TIME Picks the Top 10 Photos of 2011

Adam Ferguson—VII for TIME
Adam Ferguson—VII for TIME
Adam Ferguson. Paktika Province, Afghanistan. September 10, 2011

I was patrolling with Charlie Company, 2-28 Infantry, 172nd Infantry Brigade 5 km from the Afghanistan-Pakistan border when we were ambushed. The Captain had just made the call to head back to base when bullets seared the still tree leaves around us. Sergeant Daniel Quintana was shot in the first minute of fighting and as the fighting intensified, then waned, the Army Medics worked tirelessly to stabilize him, but it was a losing battle. This was the first time Charlie Company had seen one their own injured since being recently deployed to Afghanistan, and it felt like it. Soldiers on the periphery of where the Medics worked on Quintana had wired excited stares focused on the surrounding tree lines that provided cover for their enemy. Closer to the Medics soldiers crouched stunned, some cried, others talked to Quintana hoping to stimulate a fading life. Specialist Michael Miller, age 23 from Melbourne, Florida, sat at the feet of Sergeant Quintana, silent, with a glassy haunted stare. I saw Specialist Miller through the drama and crouched my way around to him. I tapped him on the shoulder and when he turned and gazed into my lens I not only saw an image from Afghanistan, but an image that could have been made in Vietnam. His expression wreaked of the same senselessness and confusion, the same futility of a life lost under equivocal circumstances.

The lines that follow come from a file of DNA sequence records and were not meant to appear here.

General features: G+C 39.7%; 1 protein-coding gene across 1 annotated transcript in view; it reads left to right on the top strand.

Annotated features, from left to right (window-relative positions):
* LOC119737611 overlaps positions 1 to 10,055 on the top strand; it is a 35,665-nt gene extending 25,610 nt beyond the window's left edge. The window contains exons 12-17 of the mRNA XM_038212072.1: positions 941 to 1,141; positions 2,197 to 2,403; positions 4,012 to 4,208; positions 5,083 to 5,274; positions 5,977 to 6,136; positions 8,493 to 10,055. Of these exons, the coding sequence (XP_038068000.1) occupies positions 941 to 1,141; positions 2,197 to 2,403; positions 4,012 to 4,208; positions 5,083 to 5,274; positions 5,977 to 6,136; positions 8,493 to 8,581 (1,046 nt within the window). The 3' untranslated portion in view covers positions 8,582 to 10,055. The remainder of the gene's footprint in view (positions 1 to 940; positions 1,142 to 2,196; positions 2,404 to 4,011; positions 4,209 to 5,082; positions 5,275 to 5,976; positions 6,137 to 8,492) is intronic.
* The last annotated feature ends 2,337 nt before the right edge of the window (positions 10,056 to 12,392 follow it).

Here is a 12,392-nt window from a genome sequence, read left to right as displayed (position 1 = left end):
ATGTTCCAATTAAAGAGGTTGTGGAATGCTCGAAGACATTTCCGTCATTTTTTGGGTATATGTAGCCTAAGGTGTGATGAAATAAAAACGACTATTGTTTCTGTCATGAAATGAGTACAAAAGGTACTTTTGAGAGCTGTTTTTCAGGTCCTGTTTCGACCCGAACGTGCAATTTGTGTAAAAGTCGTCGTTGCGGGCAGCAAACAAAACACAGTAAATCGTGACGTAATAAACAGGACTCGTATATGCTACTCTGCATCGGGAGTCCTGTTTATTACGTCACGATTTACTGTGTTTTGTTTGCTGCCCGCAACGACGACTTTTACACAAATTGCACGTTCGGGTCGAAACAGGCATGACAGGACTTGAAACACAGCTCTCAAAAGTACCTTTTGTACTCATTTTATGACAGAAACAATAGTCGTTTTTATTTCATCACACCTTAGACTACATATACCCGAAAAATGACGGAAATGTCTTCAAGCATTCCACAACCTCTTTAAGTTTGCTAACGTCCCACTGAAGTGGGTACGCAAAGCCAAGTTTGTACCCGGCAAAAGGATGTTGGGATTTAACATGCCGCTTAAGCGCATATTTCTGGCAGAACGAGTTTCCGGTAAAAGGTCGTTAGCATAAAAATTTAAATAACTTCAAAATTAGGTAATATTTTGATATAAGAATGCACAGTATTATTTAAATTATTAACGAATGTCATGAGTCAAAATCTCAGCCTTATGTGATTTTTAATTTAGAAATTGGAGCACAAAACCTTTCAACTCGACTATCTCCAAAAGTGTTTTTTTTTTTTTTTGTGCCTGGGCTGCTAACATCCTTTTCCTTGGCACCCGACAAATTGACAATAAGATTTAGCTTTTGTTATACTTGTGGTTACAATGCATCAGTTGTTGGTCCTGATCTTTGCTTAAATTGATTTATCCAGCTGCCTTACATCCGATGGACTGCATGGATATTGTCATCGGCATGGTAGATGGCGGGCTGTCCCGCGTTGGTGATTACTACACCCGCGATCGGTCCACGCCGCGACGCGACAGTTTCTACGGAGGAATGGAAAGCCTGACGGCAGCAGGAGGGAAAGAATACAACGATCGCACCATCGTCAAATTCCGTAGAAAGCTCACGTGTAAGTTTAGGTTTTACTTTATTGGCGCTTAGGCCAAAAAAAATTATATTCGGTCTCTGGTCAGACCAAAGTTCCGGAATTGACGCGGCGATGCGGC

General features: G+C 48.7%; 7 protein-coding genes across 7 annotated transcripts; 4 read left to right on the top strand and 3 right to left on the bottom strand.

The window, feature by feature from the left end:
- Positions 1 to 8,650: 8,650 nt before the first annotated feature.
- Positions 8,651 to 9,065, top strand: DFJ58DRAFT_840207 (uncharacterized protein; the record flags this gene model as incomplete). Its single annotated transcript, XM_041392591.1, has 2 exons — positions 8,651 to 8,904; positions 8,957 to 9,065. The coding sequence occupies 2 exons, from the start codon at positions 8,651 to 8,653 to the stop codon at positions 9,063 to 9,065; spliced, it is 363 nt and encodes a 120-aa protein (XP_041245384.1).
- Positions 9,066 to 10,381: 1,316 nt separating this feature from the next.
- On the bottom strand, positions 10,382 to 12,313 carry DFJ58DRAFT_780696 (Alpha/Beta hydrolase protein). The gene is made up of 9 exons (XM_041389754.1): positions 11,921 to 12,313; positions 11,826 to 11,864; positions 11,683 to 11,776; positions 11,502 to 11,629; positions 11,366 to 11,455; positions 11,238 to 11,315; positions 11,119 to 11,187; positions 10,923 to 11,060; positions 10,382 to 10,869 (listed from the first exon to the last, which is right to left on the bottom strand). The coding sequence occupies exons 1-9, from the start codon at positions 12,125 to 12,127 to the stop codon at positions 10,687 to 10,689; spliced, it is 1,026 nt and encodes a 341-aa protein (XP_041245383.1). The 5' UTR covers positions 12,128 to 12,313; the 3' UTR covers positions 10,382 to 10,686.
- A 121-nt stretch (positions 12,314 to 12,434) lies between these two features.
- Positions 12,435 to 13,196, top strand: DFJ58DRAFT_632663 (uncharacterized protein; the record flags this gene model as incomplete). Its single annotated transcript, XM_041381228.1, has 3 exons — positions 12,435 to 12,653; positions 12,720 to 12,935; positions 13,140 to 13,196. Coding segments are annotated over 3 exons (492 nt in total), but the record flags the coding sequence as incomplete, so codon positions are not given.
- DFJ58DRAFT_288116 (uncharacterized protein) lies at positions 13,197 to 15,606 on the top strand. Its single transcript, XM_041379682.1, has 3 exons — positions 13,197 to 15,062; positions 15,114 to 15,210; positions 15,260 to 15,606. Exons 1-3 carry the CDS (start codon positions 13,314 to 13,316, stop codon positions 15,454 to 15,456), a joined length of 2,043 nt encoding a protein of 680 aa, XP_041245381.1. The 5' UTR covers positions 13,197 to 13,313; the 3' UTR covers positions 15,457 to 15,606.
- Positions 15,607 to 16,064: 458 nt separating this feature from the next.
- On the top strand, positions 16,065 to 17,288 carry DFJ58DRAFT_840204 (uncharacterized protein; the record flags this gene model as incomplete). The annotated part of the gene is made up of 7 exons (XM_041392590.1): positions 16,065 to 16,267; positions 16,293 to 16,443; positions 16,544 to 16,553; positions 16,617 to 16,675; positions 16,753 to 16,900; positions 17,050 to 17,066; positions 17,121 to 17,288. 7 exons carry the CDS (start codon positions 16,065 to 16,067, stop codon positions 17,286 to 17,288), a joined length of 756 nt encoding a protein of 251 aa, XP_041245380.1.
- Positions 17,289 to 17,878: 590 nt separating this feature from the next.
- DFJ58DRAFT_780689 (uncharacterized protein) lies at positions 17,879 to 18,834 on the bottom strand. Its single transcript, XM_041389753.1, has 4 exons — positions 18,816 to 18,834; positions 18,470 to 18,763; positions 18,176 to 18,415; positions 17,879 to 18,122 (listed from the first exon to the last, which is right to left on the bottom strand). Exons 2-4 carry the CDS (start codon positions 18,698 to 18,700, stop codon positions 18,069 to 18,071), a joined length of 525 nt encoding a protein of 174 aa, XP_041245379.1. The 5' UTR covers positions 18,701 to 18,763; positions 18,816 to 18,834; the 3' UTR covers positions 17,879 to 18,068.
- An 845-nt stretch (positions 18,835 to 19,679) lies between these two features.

We’re in the business of making icons. From immortal covers to probing profiles to our annual Person of the Year, TIME has always shaped the first draft of history with the personalities and moments that mattered most. We get iconic. But 2011 has been a year of iconoclasm: powerful orthodoxies were challenged, notorious villains slain and dictators came crashing down. Along the way, people took photographs.

Our top 10 photos of 2011 capture a year as tumultuous and transformative as any in recent memory. The photos’ captions are in the words of the photographers who shot them. We take you from a tiny Washington control room, crammed with the great eminences of the capital, to the courageous multitudes massed in Tahrir Square. We behold the wrath of nature and the horrors that men inflict on one another. A scene of staggering human depravation in Somalia is joined by an uncanny glimpse of human genius: a NASA shuttle blazes into space, tethered to earth only by a thin line of smoke.

2011 will be remembered as a year of defiance and few acts of resistance will be as memorable to Americans as that ugly incident in California when a police officer fired pepper spray straight into the faces of the college students who refused his orders. Their rebellion — and viral send-ups of the pepper-spraying cop — will live on into the next year. But what of the young American soldier staring at the lens in Afghanistan? In his bewildered gaze is all the terror of war. It’s a look that must have lasted only a fleeting second, yet, haunted with a piercing sadness, stretches across centuries of human experience. It’s iconic. —Ishaan Tharoor

MORE: See the Top 10 of Everything in 2011

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